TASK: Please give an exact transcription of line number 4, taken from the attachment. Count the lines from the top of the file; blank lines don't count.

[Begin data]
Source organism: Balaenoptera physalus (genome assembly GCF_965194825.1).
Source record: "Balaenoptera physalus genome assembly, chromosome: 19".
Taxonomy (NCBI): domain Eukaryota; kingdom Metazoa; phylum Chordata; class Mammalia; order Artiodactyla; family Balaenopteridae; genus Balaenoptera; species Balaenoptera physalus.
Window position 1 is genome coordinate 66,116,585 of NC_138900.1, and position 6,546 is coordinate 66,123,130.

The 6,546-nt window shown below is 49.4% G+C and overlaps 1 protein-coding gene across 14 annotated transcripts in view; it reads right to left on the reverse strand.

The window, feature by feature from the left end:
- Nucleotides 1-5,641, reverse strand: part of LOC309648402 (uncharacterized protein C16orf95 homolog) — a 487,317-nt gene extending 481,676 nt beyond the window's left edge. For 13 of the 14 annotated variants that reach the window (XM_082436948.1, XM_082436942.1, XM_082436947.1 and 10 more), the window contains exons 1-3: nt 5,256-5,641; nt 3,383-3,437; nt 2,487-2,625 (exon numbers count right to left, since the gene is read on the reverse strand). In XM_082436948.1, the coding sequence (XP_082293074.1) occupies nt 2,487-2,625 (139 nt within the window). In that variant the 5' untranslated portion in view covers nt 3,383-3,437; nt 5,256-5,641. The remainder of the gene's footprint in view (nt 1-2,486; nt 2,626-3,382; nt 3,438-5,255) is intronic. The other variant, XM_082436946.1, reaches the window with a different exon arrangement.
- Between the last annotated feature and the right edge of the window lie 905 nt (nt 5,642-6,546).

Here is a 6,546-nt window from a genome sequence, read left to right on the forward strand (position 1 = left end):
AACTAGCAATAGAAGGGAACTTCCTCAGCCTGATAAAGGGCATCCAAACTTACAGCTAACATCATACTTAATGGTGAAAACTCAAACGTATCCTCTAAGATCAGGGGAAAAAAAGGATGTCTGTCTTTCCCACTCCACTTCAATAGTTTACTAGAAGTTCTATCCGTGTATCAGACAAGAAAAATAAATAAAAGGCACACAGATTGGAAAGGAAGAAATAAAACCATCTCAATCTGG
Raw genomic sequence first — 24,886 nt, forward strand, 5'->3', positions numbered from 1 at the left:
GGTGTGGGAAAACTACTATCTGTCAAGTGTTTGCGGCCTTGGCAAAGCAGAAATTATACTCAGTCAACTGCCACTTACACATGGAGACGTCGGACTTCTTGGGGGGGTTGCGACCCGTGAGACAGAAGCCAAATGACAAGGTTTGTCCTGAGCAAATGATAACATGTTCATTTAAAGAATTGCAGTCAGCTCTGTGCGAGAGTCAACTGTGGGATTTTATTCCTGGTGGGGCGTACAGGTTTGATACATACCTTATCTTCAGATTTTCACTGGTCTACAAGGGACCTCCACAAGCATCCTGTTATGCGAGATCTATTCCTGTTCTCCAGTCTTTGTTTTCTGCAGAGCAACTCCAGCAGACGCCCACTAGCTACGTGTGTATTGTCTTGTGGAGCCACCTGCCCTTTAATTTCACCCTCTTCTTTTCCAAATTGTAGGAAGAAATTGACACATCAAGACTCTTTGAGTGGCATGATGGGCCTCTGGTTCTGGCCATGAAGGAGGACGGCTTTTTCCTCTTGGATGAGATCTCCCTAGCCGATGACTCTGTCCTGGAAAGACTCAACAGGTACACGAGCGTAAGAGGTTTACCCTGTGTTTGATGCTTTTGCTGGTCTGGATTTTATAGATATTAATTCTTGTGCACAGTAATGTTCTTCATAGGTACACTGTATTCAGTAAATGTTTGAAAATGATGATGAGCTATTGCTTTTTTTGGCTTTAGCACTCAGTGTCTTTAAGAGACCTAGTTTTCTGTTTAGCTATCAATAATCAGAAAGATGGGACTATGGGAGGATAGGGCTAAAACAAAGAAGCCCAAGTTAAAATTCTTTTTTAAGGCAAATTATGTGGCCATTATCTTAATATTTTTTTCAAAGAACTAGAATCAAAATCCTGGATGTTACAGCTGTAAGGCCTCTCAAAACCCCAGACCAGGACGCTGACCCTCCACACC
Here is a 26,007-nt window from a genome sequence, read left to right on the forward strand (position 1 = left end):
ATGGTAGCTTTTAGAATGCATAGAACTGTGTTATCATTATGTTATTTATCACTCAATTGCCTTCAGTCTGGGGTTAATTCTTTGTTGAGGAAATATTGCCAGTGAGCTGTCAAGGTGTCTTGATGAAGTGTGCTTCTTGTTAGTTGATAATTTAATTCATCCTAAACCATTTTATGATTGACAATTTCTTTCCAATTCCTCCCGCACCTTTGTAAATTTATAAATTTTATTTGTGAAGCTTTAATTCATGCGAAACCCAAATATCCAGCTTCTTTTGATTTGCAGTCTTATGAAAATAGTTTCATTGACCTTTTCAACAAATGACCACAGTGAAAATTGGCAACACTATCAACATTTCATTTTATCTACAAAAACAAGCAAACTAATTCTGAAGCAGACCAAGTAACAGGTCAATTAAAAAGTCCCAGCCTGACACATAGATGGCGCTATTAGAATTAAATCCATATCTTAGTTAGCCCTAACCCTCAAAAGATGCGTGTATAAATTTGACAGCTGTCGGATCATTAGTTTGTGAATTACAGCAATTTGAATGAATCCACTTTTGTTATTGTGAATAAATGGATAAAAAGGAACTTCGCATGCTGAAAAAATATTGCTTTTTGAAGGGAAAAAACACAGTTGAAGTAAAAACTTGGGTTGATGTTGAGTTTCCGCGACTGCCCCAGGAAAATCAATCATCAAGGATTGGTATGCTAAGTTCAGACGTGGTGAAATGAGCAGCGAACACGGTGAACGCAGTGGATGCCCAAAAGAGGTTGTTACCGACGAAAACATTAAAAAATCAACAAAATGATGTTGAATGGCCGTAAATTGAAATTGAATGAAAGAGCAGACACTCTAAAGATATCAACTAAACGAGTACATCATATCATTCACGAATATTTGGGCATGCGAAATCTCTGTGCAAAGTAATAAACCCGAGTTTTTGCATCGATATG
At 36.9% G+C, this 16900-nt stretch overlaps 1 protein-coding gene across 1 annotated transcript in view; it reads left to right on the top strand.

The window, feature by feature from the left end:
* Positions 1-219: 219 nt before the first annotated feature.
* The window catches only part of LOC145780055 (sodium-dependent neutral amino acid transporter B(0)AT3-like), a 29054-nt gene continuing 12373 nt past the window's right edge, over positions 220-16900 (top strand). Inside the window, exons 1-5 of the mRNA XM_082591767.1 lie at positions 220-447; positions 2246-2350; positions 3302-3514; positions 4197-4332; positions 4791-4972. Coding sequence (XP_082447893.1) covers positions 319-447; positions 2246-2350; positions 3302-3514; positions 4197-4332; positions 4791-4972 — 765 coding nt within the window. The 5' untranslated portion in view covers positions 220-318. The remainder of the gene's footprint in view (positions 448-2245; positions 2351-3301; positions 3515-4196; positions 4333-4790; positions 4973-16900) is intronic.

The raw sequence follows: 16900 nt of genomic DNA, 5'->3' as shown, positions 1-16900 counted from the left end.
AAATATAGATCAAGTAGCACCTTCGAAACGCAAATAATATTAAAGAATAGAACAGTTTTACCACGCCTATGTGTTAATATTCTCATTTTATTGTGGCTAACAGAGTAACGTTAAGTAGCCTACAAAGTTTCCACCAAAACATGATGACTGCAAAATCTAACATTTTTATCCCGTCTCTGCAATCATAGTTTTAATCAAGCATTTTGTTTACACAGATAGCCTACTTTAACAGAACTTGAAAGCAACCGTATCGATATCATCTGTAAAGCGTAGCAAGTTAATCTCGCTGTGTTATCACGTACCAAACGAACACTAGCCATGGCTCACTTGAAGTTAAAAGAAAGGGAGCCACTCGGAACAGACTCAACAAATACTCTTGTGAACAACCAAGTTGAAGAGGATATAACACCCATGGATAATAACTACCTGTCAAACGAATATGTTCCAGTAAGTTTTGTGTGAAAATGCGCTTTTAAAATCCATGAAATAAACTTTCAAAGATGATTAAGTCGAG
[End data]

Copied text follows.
Window position 1 is genome coordinate 66,116,585 of NC_138900.1, and position 6,546 is coordinate 66,123,130.